Here's What You Need to Remember: Despite the difficulties in anti-submarine operations in both the Persian Gulf and the Strait of Hormuz, the Iranian submarine movement would be severely limited by the shallow depth, especially in the Gulf. Outside the Gulf, though, is another matter.
Iran maintains a large fleet of submarines as the strategic port of Bandar Abbas, the majority of which are domestically manufactured. Most of Iran’s underwater fleet are midget submarines, designed for infiltration and sabotage, or small displacement submarines that may have limited endurance and dive depth. However, the Soviet Kilo-class is their best against the U.S. Navy if a conflict were to ever occur.
Adapted Soviet Technology:
After a failed attempt to partner with North Korea on submarine manufacturing, Iran looked elsewhere for necessary submarine know-how—Russia. Iran acquired three Soviet-built Kilo-class submarines in the early to mid-1990s that are among their most capable.
A U.S. Navy report explained how Iran as a submarine power could have drastically altered the environment in the Persian Gulf region.
“In past Gulf conflicts, submarine threats to Western naval forces were nonexistent. This environment changed dramatically when Iran took delivery of three diesel-powered Kilo-class boats from Russia for $600 million each (because of delivery delays and additional crew proficiency training, Iran eventually paid $750 million for the third boat). The first boat arrived in Iran in November 1992, and the second Kilo pulled into Bandar Abbas in July 1993. Because of extensive U.S. pressure to cancel the deal, Russia held up delivery of Iran's third Kilo until December 1996.”
Although the Kilo-class is a fairly modern submarine design, it had teething problems while in service with the Iranian navy. As the Kilo-class is diesel-electric, it has several large batteries that store electricity generated by onboard diesel engines.
These batteries were optimized for the cold, blue-water ocean in which the Soviet Navy would typically have operated in, and not the comparably hot coastal waters of the Persian Gulf. With assistance from India, Iran was able to manufacture replacement batteries that were optimized for warm-water operations.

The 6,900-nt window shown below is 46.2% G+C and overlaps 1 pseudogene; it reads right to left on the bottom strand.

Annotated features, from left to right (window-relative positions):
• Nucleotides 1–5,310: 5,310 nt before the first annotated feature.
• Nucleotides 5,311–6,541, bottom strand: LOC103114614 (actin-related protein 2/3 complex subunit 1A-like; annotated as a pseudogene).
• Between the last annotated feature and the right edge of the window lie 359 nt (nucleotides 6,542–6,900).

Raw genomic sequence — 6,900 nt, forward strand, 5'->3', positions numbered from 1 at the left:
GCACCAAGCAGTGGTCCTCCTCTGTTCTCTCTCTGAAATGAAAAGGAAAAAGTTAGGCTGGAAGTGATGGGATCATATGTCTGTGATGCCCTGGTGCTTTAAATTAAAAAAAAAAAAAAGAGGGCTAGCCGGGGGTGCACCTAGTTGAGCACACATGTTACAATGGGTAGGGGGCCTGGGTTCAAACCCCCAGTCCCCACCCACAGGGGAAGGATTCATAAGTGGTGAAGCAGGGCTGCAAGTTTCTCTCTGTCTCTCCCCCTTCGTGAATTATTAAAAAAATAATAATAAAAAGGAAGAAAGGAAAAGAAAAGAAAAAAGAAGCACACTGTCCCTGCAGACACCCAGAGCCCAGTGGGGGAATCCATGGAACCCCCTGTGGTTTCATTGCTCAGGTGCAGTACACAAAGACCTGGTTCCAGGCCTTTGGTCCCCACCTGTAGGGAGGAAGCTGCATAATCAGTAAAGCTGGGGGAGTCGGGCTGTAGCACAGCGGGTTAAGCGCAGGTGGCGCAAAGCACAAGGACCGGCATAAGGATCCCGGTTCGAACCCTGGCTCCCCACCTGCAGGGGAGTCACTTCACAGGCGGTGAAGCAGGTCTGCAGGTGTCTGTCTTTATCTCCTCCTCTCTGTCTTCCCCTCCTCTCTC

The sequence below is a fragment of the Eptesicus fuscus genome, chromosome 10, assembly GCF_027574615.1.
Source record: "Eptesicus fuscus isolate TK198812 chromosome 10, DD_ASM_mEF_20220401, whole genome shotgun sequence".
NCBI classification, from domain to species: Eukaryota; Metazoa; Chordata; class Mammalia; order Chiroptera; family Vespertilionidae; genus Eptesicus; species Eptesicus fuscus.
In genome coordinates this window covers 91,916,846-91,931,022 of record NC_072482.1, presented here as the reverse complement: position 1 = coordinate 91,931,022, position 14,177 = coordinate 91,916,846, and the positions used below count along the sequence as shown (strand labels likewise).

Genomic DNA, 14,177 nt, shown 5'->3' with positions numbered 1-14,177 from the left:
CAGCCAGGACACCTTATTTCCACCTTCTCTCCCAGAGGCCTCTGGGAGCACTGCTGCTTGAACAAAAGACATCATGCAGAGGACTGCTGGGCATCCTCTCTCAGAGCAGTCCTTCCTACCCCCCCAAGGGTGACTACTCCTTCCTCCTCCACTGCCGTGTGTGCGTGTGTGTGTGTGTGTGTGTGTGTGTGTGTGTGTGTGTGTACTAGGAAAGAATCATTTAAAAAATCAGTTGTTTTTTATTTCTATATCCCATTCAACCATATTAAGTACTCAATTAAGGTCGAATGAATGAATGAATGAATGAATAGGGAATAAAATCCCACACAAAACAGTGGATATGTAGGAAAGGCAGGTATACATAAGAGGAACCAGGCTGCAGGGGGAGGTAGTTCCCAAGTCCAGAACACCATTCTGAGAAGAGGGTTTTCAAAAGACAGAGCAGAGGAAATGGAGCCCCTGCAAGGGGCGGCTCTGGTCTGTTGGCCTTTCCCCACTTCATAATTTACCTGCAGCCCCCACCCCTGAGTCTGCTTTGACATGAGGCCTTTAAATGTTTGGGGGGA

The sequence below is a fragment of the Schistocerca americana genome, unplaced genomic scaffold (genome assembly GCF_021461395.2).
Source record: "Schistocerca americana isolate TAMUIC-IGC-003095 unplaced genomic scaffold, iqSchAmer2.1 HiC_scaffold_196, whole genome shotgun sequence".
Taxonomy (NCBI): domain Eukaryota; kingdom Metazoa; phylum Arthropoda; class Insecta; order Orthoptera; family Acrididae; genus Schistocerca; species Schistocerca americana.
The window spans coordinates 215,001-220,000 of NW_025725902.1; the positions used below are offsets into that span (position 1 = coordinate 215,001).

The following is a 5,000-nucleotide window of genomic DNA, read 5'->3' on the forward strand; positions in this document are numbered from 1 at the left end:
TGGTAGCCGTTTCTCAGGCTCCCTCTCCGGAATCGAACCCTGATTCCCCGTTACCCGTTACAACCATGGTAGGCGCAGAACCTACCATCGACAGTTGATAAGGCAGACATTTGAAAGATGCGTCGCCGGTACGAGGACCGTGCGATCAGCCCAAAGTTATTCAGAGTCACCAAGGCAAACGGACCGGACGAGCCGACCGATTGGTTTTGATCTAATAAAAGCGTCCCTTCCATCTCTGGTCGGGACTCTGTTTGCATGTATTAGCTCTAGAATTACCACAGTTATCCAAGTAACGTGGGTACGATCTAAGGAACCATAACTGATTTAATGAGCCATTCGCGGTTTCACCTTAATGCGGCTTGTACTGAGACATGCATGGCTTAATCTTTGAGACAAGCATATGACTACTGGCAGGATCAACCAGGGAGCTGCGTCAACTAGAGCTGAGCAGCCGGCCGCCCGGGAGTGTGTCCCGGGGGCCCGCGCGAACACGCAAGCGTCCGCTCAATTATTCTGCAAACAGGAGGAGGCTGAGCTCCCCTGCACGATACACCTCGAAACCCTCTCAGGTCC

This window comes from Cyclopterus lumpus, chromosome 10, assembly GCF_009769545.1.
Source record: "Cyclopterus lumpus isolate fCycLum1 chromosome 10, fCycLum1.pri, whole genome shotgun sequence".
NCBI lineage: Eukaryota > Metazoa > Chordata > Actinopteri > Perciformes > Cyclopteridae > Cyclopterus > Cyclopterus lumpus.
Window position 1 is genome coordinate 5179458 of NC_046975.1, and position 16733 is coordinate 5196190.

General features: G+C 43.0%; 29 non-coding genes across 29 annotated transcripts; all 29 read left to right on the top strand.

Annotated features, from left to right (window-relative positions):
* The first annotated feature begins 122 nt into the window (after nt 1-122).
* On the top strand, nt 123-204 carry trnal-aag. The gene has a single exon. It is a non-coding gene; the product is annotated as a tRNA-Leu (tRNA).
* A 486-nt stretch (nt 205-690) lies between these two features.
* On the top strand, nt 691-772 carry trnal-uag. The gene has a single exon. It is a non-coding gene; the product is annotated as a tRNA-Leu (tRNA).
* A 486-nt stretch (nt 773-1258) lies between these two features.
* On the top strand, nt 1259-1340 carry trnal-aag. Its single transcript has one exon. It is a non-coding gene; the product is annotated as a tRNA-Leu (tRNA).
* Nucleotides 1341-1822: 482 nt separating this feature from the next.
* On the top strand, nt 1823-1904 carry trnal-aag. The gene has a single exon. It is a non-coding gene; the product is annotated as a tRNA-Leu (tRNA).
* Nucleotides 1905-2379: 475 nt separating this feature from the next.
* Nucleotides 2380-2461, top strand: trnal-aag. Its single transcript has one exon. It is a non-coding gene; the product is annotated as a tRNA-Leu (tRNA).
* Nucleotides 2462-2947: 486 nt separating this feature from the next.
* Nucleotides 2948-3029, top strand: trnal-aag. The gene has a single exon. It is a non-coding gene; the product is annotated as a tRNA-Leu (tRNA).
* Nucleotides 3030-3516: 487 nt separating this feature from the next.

Two factors would likely hamper (or perhaps make impossible) American anti-submarine operations in the Persian Gulf and the Strait of Hormuz. Because of the Gulf’s relatively shallowness and unpredictable heat patterns, anti-submarine sonar would be “nearly useless,” due to difficulties in sonar operation when not at depth.
Compounding the problem in the Persian Gulf are the complicated conditions in the Strait of Hormuz. A meager supply of fresh water from the Gulf into the Straight, coupled with high temperatures that cause a great deal of evaporation results in a very saline environment. This high-salt environment creates “complex underwater currents…[that] makes antisubmarine acoustic detection of the submerged Kilos almost impossible.”
The Kilo-class is also very difficult to track. Part of the difficulty is due to anechoic tiles that parts of the Kilo-class hulls were equipped with. Anechoic tiles are essentially large rubberized tiles embedded with air bubbles of varying sizes that deflect or absorb sonar. Some types of anechoic tiles also have surface pockmarks that serve the same purpose.
Despite the difficulties in anti-submarine operations in both the Persian Gulf and the Strait of Hormuz, the Iranian submarine movement would be severely limited by the shallow depth, especially in the Gulf. A scanty “one-third of the Gulf’s narrow water area is deep enough to meet the Kilo's minimum submerged depth requirement of 100 feet.” This would likely limit the usefulness of Iran’s Kilo-class inside the Gulf, though they would pose a very serious threat outside the Gulf.
Caleb Larson is a Defense Writer with The National Interest. He holds a Master of Public Policy and covers U.S. and Russian security, European defense issues, and German politics and culture.
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